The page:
While the prospect pool might seem really good to some, its known around the league to be rather shallow. The top of the pool is legit, but once you move towards the middle, the gap between the middle of the Bruins pool, and the middle of the prospect pool for other teams around the league, the Bruins aren’t exactly at the top of the food chain.
Why the struggle?
The struggle to bring in homegrown talent for the Bruins is happening for a number of reasons. One, because they haven’t exactly hit too many home runs as far as draft picks. A big part of building a strong farm system is being able to make solid draft picks throughout the whole draft. The Bruins have had a few questionable picks, as well as a couple of players who haven’t quite turned out. This just means that in order for the Bruins to rebuild the farm system, they need to hunker down and scout good enough to know that the players brought into the organization will someday make an impact. As well as making sure that any time there is an opportunity to bring in talent, they do so.
Who’s the diamond?
Center Samuel Asselin was drafted by the Shawinigan Cataracets in the fifth round of the 2014 QMJHL entry draft. From there he played seven total seasons in the QMJHL. Four total seasons with the Cataracets, one season with the Acadie-Bathurst Titan, a season with the Halifax Mooseheads, and then one more season with the Acadie-Bathurst Titan. In his best season in the QMJHL, Asselin had 48 goals and 38 assists, 86 total points in 68 games with Halifax during the 2018-2019 season. Asselin is a natural goal scorer. Whether it be a shot, or a tip in, if there is a goal scored, there’s a good chance that Asselin was in on the play.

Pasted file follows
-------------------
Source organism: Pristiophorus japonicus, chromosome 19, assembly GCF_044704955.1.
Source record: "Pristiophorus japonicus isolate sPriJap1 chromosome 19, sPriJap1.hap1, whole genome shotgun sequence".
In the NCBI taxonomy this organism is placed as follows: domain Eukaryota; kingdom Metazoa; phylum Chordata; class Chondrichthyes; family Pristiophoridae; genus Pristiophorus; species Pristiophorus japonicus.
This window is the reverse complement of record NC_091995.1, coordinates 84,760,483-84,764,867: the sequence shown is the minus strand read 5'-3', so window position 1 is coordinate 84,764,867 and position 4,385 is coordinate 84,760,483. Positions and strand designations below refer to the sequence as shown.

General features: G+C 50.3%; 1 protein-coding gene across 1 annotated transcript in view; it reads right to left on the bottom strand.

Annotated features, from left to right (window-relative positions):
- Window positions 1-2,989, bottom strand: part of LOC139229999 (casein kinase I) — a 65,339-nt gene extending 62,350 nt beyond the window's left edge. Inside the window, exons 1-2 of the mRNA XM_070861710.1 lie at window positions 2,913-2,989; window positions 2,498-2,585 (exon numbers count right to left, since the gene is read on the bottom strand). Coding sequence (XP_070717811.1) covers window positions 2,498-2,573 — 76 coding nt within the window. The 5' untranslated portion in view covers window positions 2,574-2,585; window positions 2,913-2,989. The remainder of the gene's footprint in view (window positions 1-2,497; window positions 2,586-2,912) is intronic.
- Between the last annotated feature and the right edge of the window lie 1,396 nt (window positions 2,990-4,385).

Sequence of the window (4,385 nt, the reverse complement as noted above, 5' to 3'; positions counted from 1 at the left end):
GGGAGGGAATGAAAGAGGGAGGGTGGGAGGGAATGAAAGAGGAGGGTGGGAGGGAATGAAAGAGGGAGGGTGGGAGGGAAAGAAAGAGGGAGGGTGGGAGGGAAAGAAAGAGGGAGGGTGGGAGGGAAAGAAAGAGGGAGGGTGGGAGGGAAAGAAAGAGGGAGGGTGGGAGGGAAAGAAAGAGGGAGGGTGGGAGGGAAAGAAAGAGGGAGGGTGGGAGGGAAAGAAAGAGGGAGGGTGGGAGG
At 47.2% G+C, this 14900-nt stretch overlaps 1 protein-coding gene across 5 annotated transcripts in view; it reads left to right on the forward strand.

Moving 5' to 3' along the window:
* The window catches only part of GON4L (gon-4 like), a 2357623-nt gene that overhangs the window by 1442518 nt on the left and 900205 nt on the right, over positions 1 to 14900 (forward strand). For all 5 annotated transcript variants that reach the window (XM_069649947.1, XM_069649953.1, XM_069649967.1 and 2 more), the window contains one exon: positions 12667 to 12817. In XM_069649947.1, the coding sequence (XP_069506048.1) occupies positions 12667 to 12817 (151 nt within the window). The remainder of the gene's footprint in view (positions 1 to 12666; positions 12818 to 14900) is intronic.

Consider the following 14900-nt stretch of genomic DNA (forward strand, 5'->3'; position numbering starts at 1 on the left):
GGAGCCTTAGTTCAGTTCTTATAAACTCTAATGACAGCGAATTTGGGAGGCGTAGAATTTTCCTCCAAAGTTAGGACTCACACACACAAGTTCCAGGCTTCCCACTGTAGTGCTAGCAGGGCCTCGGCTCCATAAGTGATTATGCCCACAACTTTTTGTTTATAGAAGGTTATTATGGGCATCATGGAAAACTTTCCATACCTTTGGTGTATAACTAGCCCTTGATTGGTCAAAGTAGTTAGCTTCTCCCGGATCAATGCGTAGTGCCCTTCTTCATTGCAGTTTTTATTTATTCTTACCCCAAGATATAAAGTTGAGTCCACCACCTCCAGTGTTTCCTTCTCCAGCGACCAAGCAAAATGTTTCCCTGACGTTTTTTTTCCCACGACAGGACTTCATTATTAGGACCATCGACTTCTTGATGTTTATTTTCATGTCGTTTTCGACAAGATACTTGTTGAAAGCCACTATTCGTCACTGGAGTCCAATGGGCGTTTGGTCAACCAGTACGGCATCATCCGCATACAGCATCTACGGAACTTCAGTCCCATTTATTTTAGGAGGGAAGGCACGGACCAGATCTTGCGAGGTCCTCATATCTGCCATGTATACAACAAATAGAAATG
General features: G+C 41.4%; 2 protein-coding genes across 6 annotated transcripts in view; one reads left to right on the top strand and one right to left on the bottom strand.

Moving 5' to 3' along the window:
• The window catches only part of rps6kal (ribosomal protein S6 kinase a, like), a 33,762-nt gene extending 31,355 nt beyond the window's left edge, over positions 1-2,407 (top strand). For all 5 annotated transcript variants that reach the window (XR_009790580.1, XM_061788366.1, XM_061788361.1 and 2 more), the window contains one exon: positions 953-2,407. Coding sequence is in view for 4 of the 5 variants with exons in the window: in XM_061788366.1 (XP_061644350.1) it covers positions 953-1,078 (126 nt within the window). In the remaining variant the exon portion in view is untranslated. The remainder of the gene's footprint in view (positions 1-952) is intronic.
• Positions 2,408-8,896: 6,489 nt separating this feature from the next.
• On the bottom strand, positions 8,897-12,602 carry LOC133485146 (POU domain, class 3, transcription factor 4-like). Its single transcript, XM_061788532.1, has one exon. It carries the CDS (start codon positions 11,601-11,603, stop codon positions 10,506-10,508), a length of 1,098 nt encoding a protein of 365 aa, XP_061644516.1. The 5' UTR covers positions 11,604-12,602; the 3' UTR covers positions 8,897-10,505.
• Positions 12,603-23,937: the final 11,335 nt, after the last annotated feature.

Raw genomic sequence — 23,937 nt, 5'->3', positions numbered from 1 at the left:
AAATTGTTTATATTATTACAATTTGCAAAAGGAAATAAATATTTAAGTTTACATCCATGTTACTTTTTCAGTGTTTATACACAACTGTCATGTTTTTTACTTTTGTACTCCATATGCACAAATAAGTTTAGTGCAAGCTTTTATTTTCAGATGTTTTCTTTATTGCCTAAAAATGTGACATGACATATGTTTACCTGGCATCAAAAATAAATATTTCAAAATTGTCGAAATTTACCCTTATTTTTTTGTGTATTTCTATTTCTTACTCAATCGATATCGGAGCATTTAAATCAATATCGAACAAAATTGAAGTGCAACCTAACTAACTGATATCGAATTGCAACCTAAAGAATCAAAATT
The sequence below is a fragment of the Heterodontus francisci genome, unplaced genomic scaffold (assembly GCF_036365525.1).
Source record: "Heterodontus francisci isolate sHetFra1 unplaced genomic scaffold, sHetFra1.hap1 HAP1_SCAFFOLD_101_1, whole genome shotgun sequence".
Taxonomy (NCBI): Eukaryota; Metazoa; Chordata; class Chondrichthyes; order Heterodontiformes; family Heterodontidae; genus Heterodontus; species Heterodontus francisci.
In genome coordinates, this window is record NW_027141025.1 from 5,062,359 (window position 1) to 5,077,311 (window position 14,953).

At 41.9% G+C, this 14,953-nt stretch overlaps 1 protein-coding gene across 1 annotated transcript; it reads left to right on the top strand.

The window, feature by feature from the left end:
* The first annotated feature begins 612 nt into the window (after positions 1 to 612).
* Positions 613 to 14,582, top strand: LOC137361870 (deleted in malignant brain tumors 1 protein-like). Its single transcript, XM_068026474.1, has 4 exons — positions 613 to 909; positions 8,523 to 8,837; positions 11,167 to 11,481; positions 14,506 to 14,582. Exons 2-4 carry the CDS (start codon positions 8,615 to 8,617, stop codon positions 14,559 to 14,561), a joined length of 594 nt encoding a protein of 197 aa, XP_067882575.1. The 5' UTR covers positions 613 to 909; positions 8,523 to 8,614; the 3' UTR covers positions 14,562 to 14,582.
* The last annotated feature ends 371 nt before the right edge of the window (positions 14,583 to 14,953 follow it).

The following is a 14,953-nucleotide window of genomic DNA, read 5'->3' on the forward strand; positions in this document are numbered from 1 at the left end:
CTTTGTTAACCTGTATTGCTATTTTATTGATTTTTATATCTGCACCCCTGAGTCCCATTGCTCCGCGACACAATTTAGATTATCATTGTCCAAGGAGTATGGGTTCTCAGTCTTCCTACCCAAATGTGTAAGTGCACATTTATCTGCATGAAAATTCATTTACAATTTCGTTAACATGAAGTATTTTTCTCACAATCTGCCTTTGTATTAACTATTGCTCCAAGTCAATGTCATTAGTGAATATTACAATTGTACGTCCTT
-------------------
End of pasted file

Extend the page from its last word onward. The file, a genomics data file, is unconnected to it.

After Asselin’s second stint with Acadie-Bathurst Titans, he was invited to the Boston Bruins training camp in September of 2019. After a successful camp with the Bruins organization, Asselin signed an amateur contract and he was sent down the the Bruins ECHL affiliate, the Atlanta Gladiators. Asselin has been called up to Providence for one five game stint already this year, where it he did see some success. During his five games in Providence, Asselin posted three assists. While those numbers are not exactly jaw dropping, his numbers in Atlanta are a little more likely to catch your eye.
In 30 games played in Atlanta, Asselin has accounted for 15 goals and 14 assists. The near point per game average has raised some eyebrows in the Bruins front office. Samuels 15 goals puts him at 24th in the league in goals, with most of the players above him having played in more like 35-40 games so far this year. That puts Asselin right at the top of the league as far as point production.
Although he was drafted in 2014, Samuel Asselin is still 21 years old. The youth, and the inexperience at the pro level, will add some time ahead of Asselin before he gets to Providence full time, or even sees the ice in Boston. Another thing that might hinder Asselin is yet again the fact that he’s a natural center. The Bruins most logjammed position. With names like Trent Frederic and Jack Studnicka knocking on Boston’s door, there’s a chance that we might see Asselin called up to Providence full time if a name or two or three can make the jump to the NHL roster. If not, it might take a trade or two to free up a roster spot. But don’t be surprised of Asselin is the next guy to get the call up to Providence.
Credit to Gwinettedailypost.com for the featured image